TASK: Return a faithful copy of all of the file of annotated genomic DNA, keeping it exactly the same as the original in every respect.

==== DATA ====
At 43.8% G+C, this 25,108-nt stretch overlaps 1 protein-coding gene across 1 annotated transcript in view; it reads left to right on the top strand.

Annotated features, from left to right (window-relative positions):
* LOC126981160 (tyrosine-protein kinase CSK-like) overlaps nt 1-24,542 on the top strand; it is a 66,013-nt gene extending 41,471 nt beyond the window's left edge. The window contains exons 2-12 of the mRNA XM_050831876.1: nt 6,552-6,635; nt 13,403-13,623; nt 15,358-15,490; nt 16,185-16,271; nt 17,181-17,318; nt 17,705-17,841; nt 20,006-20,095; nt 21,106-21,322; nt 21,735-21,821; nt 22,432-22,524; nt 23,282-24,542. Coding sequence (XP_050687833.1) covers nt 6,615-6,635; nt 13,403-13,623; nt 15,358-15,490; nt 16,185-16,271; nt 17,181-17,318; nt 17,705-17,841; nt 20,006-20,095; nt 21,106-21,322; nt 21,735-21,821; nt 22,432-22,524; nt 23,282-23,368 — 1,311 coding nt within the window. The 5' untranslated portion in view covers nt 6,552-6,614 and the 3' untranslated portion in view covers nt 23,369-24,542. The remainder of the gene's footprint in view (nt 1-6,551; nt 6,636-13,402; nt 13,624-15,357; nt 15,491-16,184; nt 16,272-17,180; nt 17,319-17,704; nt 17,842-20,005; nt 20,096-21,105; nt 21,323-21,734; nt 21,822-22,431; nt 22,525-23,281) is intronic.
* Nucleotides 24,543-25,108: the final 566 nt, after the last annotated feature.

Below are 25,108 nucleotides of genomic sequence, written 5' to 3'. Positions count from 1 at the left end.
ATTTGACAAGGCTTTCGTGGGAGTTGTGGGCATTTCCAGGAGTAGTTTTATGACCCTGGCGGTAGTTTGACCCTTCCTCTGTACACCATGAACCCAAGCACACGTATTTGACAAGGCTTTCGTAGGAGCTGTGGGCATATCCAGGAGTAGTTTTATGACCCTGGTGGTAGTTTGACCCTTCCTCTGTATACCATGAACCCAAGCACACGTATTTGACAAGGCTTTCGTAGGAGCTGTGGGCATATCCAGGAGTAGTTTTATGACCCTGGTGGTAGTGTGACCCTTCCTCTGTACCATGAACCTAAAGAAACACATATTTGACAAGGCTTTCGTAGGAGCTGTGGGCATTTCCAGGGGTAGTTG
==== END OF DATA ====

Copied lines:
At 43.8% G+C, this 25,108-nt stretch overlaps 1 protein-coding gene across 1 annotated transcript in view; it reads left to right on the top strand.

Annotated features, from left to right (window-relative positions):
* LOC126981160 (tyrosine-protein kinase CSK-like) overlaps nt 1-24,542 on the top strand; it is a 66,013-nt gene extending 41,471 nt beyond the window's left edge. The window contains exons 2-12 of the mRNA XM_050831876.1: nt 6,552-6,635; nt 13,403-13,623; nt 15,358-15,490; nt 16,185-16,271; nt 17,181-17,318; nt 17,705-17,841; nt 20,006-20,095; nt 21,106-21,322; nt 21,735-21,821; nt 22,432-22,524; nt 23,282-24,542. Coding sequence (XP_050687833.1) covers nt 6,615-6,635; nt 13,403-13,623; nt 15,358-15,490; nt 16,185-16,271; nt 17,181-17,318; nt 17,705-17,841; nt 20,006-20,095; nt 21,106-21,322; nt 21,735-21,821; nt 22,432-22,524; nt 23,282-23,368 — 1,311 coding nt within the window. The 5' untranslated portion in view covers nt 6,552-6,614 and the 3' untranslated portion in view covers nt 23,369-24,542. The remainder of the gene's footprint in view (nt 1-6,551; nt 6,636-13,402; nt 13,624-15,357; nt 15,491-16,184; nt 16,272-17,180; nt 17,319-17,704; nt 17,842-20,005; nt 20,096-21,105; nt 21,323-21,734; nt 21,822-22,431; nt 22,525-23,281) is intronic.
* Nucleotides 24,543-25,108: the final 566 nt, after the last annotated feature.

Below are 25,108 nucleotides of genomic sequence, written 5' to 3'. Positions count from 1 at the left end.
ATTTGACAAGGCTTTCGTGGGAGTTGTGGGCATTTCCAGGAGTAGTTTTATGACCCTGGCGGTAGTTTGACCCTTCCTCTGTACACCATGAACCCAAGCACACGTATTTGACAAGGCTTTCGTAGGAGCTGTGGGCATATCCAGGAGTAGTTTTATGACCCTGGTGGTAGTTTGACCCTTCCTCTGTATACCATGAACCCAAGCACACGTATTTGACAAGGCTTTCGTAGGAGCTGTGGGCATATCCAGGAGTAGTTTTATGACCCTGGTGGTAGTGTGACCCTTCCTCTGTACCATGAACCTAAAGAAACACATATTTGACAAGGCTTTCGTAGGAGCTGTGGGCATTTCCAGGGGTAGTTG